It is in (territories east of Germany and west of Russian Empire, areas of present day Poland, Ukraine, Yugoslavia, Greece, Albania, Balkans etc.) that nationalism ceased to be benign and liberal and had to necessarily be nasty, violent and brutal.
The horrors, generally associated with nationalism, were inevitable here as neither or the two preconditions (state and high-culture) existed in a neat congruent fashion.
Both a national state and a national culture had to be carved out. This process required violence, ethnic cleansing forced transfer of population in an area marked by complex patchwork of linguistic and cultural differences. The cultures living at the margins of the two empires (Ottoman and Russian) did not correspond either with a territory or language or state.
Here, in order to meet and fulfill the nationalist imperative (passion for nationalism was quite strong in 19th century Europe), plenty of brutal earth-shifting had to be done in order to carve out areas of homogeneous cultures requiring their state.
Culturally uniform nation-state could only be produced by violence and ethnic cleansing. To quote Gellner, ‘In such areas, either people must be persuaded to forego the implementation of the nationalist ideal, or ethnic cleansing must take place. There is no third way.’
It is the area of Russian Empire on the farthest east in Europe. This zone was unique in some ways. The First World War relegated the empires of the world (Habsburg, Ottoman, and Russian) to the dustbin of history.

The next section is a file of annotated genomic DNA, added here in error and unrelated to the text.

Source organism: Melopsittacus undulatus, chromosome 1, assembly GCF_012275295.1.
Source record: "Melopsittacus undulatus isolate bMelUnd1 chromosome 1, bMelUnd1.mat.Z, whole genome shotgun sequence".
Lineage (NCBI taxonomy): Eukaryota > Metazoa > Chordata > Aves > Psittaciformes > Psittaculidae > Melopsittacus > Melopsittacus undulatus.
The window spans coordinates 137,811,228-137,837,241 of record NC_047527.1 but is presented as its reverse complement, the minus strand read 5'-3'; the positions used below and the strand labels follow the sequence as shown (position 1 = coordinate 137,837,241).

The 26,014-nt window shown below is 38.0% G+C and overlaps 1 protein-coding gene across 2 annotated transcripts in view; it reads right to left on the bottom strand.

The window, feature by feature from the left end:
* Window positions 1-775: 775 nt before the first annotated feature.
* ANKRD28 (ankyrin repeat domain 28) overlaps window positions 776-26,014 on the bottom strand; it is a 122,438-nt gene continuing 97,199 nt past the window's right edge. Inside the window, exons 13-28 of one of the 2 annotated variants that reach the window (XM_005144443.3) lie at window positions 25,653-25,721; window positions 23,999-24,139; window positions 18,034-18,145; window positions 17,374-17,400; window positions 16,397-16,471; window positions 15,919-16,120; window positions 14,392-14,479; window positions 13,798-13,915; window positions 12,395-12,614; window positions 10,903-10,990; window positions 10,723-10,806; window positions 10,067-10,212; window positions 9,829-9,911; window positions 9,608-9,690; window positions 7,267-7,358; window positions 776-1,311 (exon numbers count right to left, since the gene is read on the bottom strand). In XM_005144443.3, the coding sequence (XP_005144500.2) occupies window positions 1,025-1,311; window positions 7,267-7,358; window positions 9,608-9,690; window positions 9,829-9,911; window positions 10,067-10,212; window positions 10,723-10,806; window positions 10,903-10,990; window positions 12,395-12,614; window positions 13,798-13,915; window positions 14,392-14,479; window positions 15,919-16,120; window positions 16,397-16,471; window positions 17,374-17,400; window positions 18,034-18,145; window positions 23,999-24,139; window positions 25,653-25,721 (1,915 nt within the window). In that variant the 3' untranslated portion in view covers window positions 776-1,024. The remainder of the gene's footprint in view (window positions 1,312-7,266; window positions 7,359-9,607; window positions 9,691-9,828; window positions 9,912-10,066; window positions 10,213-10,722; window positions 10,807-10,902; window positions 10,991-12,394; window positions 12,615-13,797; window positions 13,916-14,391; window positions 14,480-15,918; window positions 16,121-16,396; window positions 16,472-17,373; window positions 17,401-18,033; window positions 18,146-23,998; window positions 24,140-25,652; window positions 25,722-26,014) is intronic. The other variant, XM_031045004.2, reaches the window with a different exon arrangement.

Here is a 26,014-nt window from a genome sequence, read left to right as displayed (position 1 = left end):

Yet the Russian Empire survived under a new dispensation and the socialist ideology. The marriage of state and culture did not take place here, or at any rate not for a very long time. The nationalist imperative was kept ruthlessly under check by the Tsarist Empire, and was, contained creatively by the supra-nationalist ideology of socialism, by the soviet Empire.
In fact many of national cultures flourished under the USSR; some were even nurtured by the state. There is no evidence that the collapse of the Soviet Russia in 1991 was bought by nationalism, but nationalism certainly benefited by the dismantling of the empire. In other words, the marriage of state and culture followed the disintegration without causing it in any way.
A high culture in different cultural zones had been in a way nurtured by the socialist state, and the other element (the state) simply arrived upon the collapse of the soviet Empire.
2. Anthony Smith’s Typology
So much for Europe is it possibly to create a similar typology for the entire world? Though a neat zonal division of the world (along European lines) is not possible and the pattern would be much more complex, Anthony Smith has attempted some kind of a division of a world into different types of routes that nationalisms takes in its journey towards creation of nation-states. It can best be understood through the table given below:
Smith’s basic division is simple. The creation of nation-states has taken two routes – gradualist and nationalist. The gradualist route is generally conflict free and contest free and is one where the initiative was taken by the state to create conditions for the spread nationalism.
Nation-states were thus formed either by direct state sponsored patriotism (like Zone I of Gellner) or were the result of colonization (Australia and Canada: they did not have to fight for independence) or provincialism where cultures/states just ceded from the imperial